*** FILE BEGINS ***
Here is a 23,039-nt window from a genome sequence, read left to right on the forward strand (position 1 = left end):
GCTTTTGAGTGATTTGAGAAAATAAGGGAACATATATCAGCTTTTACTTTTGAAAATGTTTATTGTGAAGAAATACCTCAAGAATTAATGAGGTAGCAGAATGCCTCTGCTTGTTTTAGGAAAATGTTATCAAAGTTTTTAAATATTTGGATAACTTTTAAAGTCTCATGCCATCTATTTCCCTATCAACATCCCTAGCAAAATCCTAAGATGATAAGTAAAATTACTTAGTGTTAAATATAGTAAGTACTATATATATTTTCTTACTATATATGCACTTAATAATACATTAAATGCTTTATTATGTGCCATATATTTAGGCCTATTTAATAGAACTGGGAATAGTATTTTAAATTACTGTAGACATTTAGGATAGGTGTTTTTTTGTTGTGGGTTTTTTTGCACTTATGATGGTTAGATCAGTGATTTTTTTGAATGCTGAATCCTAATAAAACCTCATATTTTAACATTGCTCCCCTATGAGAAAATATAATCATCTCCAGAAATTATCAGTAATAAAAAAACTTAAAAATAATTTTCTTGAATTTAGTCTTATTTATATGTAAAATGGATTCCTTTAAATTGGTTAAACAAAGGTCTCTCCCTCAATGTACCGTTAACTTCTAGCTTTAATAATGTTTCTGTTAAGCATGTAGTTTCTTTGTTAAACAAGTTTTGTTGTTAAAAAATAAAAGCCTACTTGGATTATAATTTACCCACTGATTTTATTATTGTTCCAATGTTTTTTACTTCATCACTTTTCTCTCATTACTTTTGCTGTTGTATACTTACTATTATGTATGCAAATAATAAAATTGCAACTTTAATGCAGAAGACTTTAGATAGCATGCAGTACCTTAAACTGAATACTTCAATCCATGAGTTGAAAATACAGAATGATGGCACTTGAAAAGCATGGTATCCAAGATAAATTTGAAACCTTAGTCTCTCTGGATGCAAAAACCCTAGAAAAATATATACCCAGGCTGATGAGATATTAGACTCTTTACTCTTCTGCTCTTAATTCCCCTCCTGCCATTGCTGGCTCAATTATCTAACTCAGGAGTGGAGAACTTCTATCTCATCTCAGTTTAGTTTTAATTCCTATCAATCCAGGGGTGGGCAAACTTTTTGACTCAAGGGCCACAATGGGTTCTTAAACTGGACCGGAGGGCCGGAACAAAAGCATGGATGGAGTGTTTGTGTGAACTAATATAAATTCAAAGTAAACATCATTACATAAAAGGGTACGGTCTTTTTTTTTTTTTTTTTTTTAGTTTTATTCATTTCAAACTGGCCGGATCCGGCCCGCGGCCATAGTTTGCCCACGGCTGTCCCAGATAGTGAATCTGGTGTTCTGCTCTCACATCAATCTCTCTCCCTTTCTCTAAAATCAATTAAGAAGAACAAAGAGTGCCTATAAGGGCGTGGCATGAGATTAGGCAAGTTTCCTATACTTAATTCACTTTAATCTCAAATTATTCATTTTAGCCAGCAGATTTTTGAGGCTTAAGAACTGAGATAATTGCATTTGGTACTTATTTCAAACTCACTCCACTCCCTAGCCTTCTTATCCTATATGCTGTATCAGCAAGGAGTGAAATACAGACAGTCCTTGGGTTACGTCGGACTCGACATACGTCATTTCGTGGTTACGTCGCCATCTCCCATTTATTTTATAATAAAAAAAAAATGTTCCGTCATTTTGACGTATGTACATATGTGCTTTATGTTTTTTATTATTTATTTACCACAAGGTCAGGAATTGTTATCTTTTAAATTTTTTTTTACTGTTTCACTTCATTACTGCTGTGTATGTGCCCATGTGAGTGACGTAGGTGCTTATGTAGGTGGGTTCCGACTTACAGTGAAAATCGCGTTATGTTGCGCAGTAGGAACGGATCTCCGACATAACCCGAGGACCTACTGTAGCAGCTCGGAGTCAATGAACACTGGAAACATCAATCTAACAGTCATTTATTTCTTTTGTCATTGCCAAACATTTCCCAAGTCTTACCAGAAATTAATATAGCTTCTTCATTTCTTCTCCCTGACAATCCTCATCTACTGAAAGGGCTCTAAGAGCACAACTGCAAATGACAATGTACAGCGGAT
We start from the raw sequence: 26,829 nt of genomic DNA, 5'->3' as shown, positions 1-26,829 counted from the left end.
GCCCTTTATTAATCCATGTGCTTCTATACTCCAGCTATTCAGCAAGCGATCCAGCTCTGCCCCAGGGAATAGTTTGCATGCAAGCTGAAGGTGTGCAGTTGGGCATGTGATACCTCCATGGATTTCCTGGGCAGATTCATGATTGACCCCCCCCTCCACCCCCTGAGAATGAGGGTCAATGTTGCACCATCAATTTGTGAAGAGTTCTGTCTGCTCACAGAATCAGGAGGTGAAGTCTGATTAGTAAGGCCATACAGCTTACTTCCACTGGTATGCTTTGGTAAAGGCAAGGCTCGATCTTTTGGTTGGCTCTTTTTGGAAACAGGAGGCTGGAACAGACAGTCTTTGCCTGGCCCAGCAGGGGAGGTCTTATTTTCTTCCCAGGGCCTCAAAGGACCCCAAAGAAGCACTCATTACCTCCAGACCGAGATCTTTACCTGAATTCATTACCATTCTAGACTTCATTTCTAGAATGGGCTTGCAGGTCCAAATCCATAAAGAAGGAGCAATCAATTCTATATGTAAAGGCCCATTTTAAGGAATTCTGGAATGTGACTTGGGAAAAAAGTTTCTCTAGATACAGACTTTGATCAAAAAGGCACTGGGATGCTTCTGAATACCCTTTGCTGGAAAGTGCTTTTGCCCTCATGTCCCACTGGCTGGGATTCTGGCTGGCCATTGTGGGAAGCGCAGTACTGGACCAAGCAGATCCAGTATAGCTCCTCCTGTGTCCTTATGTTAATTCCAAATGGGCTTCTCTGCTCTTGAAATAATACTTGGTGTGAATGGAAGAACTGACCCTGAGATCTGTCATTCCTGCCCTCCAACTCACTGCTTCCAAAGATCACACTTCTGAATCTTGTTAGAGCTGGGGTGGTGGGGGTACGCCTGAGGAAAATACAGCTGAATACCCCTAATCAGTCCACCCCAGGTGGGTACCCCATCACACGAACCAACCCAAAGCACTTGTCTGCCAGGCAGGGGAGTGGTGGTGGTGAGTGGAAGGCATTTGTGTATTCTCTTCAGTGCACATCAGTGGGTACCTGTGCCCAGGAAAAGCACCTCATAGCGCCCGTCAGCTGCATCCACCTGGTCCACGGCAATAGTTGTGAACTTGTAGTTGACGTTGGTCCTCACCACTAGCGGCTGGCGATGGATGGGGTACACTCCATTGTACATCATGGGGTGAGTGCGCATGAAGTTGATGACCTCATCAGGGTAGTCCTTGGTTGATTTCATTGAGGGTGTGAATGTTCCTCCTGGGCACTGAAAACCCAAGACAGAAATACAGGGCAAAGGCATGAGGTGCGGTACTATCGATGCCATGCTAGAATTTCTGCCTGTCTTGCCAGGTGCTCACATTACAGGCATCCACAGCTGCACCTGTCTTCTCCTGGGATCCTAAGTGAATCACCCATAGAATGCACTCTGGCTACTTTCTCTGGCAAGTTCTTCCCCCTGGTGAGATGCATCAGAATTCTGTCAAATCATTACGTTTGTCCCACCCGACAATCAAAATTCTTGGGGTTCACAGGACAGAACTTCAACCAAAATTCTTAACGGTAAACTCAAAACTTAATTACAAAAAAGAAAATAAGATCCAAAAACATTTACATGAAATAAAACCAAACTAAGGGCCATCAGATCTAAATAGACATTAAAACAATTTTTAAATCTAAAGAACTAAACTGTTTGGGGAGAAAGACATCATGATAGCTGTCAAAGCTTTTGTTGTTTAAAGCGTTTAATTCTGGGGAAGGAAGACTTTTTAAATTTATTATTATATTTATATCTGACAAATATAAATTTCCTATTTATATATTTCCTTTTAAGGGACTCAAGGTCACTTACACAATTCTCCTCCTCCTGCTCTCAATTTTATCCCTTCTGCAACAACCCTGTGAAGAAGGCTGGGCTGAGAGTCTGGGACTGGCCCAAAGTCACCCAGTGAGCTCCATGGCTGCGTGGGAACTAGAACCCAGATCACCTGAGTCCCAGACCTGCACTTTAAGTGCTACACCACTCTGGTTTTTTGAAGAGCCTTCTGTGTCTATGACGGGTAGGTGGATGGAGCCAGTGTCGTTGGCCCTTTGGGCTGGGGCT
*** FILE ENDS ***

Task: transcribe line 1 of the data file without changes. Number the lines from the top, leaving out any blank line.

Here is a 23,039-nt window from a genome sequence, read left to right on the forward strand (position 1 = left end):